John Malinowski, ATC, CET
Why is protein important?
Protein is necessary for body maintenance, growth and repair. Protein is present in almost all body cells and has many functions including:
- Formation and maintenance of muscles, connective tissues, red blood cells, enzymes, and hormones
- Transporting many body compounds as well as medications
- Maintaining the balance of body fluids
- Fighting infections and strengthening immunity
How much protein do I need?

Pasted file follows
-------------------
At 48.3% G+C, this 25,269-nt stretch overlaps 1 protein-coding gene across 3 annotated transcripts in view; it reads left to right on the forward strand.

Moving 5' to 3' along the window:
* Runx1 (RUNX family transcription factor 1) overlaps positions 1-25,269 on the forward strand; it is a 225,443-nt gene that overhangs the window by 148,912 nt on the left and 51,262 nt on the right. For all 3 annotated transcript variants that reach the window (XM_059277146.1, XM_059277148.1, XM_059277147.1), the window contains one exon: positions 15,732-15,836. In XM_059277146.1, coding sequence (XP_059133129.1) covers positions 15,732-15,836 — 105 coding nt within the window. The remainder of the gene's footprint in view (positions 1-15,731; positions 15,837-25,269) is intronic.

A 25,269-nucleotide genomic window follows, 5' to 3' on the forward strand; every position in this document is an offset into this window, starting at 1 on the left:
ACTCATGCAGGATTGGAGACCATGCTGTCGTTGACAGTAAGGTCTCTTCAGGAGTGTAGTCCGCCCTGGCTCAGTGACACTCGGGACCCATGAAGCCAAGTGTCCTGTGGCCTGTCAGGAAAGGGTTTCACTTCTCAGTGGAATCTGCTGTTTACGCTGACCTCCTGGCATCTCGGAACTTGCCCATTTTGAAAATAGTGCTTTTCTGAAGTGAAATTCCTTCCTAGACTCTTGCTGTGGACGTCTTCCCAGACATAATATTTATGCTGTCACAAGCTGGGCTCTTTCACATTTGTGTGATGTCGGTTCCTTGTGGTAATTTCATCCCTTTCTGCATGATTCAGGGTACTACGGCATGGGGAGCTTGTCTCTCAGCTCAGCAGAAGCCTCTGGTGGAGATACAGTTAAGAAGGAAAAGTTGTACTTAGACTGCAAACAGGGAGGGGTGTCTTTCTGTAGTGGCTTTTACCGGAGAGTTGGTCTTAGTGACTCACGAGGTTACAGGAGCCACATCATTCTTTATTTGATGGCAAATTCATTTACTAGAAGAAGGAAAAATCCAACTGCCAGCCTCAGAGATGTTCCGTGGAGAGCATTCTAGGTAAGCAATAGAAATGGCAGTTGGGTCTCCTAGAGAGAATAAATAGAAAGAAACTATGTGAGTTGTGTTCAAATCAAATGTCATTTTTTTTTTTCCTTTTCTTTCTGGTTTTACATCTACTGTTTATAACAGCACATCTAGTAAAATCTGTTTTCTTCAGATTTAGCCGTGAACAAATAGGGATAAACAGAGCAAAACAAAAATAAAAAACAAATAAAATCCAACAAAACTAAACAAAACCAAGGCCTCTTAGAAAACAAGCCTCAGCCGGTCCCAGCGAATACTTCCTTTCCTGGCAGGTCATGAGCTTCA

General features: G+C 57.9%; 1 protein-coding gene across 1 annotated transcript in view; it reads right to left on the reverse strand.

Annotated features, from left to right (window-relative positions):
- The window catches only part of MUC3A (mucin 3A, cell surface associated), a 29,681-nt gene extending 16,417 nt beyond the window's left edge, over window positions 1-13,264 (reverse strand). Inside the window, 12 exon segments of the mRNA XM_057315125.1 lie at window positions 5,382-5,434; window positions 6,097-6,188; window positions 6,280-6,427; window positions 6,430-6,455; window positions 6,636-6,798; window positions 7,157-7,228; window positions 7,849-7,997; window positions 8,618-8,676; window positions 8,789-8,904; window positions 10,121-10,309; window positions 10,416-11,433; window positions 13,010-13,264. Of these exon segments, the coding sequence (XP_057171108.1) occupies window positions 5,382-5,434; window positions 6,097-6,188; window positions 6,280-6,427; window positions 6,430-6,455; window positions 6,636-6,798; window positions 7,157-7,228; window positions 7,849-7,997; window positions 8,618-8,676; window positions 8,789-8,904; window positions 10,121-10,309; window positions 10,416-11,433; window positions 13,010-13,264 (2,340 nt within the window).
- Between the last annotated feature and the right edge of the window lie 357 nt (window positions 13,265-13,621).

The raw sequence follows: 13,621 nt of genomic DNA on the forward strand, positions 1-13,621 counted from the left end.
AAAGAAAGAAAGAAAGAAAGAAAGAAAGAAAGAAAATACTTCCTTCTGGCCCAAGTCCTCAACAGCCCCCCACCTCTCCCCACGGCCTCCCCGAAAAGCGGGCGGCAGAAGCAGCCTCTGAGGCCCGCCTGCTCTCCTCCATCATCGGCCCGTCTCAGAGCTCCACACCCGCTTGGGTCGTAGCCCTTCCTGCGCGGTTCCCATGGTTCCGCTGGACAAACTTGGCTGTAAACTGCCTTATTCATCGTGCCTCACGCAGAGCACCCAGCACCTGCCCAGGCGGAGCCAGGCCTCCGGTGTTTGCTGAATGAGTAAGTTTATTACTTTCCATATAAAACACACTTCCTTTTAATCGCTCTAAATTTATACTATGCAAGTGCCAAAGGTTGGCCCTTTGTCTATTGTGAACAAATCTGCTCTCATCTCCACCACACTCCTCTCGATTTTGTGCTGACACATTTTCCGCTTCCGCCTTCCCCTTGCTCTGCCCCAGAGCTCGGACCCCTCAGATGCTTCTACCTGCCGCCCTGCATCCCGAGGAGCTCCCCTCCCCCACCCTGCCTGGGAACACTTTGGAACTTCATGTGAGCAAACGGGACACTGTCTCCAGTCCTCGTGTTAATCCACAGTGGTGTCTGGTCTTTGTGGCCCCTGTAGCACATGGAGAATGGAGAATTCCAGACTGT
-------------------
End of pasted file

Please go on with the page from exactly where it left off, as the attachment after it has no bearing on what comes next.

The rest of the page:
Each individual’s calorie and protein requirements will vary. A rough estimate of your calorie needs is 25-35 calories per kilogram of bodyweight (or 55-77 calories per pound of bodyweight). An estimate of your protein needs is 0.8-1.0 grams per kilogram of body weight (or 1.8 to 2.2 grams per pound of bodyweight). If undergoing chemotherapy, radiation, or surgery, protein needs generally increase, and estimated needs are typically 1.0 to 1.5 grams per kilogram of bodyweight (or 2.2 to 3.3 grams per pound of bodyweight). It is important to discuss your individual caloric intake and protein needs with your physician and registered dietitian. Depending on the type of cancer and other medical conditions, metabolic processes can change how the body uses proteins, fats, and carbohydrates.